W3C home > Mailing lists > Public > public-rdf-comments@w3.org > May 2012

Re: The rdf:JSONLiteral datatype

From: Richard Cyganiak <richard@cyganiak.de>
Date: Thu, 17 May 2012 20:34:48 +0100
Cc: public-rdf-comments@w3.org
Message-Id: <0BEA9921-C8A5-430A-B1F5-BAD8198A72BF@cyganiak.de>
To: Dominik Tomaszuk <ddooss@wp.pl>
On 17 May 2012, at 20:12, Dominik Tomaszuk wrote:
>>>>   What is the use case for this datatype?
>>> Repository of access control, where we store ACLs in JSON for RDF data.
>> Wouldn't it be better to define a my:JSON_ACL datatype for your specific JSON format?
> That's what I do now.

Good! :-)

> JSON is data serialization oriented markup language

(Nitpick: JSON is *not* a markup language.)

> and engines need to know whether the string is to be interpreted literally or parsed like JSON.

I don't think the case for JSON is the same as for HTML. Once you know that a string is HTML, you know *exactly* what you can do with it. Once you know that a string is JSON, you know that it consists of key-value-pairs and lists and so on, but you don't know anything about how to process it.

In REST-land, it's considered good practice to define media types for your specific JSON formats, because then a consumer knows *exactly* what the format means. This is why I think that defining your own ACL datatype (which is essentially a restricted profile of JSON with specific semantics attached) is a *better* choice than a catch-all JSON datatype.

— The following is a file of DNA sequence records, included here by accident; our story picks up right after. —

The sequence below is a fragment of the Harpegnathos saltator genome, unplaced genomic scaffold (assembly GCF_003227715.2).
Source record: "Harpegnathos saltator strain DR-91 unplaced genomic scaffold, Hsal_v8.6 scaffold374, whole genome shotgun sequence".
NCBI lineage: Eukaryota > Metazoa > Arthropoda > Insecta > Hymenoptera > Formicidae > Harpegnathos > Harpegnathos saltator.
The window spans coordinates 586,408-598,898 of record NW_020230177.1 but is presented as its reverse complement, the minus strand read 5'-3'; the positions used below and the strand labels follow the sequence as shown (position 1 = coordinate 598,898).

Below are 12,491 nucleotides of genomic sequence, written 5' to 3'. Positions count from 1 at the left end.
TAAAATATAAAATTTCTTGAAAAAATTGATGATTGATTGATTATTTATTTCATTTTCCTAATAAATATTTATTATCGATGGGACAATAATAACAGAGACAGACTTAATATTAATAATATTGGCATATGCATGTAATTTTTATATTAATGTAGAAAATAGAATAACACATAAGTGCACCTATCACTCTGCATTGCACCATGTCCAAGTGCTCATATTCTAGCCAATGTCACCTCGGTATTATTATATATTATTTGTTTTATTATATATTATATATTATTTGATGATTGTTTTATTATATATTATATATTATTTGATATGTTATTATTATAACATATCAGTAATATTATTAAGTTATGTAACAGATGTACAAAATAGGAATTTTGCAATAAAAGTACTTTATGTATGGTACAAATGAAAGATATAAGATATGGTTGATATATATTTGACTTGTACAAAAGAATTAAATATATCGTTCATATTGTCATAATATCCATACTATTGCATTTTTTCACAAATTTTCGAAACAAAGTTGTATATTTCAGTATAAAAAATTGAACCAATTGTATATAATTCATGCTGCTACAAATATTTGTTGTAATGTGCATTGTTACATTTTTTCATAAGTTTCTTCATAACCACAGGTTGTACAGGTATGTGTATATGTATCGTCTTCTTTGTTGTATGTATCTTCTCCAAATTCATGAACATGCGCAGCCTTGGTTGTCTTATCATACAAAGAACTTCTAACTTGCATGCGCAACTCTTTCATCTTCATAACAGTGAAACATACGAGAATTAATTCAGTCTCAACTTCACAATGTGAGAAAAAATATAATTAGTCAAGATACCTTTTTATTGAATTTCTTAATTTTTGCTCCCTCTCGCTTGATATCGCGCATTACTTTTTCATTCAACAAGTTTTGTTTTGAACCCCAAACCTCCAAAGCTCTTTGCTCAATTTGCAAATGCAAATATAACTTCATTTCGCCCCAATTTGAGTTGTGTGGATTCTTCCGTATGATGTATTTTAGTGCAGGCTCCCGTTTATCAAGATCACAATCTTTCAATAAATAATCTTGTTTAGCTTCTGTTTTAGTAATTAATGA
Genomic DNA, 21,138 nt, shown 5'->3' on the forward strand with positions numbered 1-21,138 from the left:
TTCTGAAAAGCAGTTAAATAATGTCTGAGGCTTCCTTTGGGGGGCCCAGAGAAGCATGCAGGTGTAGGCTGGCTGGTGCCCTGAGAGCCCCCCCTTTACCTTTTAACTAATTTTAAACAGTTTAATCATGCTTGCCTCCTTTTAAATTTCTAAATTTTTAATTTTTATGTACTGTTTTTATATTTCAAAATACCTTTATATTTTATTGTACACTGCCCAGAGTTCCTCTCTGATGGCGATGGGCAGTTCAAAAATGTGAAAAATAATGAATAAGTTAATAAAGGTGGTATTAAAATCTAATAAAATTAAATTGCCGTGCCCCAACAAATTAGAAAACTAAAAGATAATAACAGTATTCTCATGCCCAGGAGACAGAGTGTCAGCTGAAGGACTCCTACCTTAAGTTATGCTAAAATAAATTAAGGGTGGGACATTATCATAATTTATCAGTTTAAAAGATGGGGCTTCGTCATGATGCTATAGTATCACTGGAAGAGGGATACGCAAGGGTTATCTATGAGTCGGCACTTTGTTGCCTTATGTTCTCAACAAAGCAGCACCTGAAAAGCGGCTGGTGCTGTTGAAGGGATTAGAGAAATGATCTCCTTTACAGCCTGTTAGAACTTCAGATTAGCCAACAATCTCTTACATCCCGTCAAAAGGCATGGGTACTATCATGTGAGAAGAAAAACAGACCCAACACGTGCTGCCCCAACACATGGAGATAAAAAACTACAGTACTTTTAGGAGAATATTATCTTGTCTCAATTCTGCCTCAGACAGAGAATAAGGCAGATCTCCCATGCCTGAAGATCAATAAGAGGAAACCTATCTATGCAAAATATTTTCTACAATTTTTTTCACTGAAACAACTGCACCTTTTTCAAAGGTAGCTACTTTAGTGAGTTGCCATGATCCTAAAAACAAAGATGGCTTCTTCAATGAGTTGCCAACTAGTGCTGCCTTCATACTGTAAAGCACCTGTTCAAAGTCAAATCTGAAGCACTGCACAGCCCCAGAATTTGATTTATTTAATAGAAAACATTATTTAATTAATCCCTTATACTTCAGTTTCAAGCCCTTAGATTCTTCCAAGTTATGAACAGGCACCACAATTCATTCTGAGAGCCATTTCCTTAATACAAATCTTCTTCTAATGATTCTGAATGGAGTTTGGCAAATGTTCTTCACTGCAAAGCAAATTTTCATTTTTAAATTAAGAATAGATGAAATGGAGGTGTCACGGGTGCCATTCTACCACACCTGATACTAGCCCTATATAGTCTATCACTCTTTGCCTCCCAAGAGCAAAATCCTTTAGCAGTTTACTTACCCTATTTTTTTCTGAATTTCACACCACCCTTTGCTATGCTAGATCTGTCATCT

>>>>   Given that anyone can define new RDF datatypes, why should RDF-WG do it?
>>> Because JSON like XML and HTML is universal and common. There are a lot of solutions based on the JSON, which can be mixed with RDF in future.
>> Well, CSS and Javascript and CSV and lots of other formats are universal and common, and have lots of solutions based on them. But this doesn't mean that RDF-WG should define datatypes for them.
> Agree. CSS and Javascript aren't neet to be RDF datatypes. But CSV (and TSV) could be considered.

Well, either RDF-WG does *all* these universal/common formats, or *none* of them, or it comes up with a policy for deciding why it shouldn't do some but should do others.

The status quo is that the RDF-WG plans to do *none* of them. The two that RDF-WG has already done (XML and HTML) are there for very specific reasons. RDF needs to be able to have text as literal value, and to do I18N in text properly, one needs markup (mixing multiple @lang annotations in one text, Ruby annotations, etc.) Originally it was thought that XML would completely address this, but history went in another direction, so now we needed to add HTML too.

Received on Thursday, 17 May 2012 19:35:19 UTC

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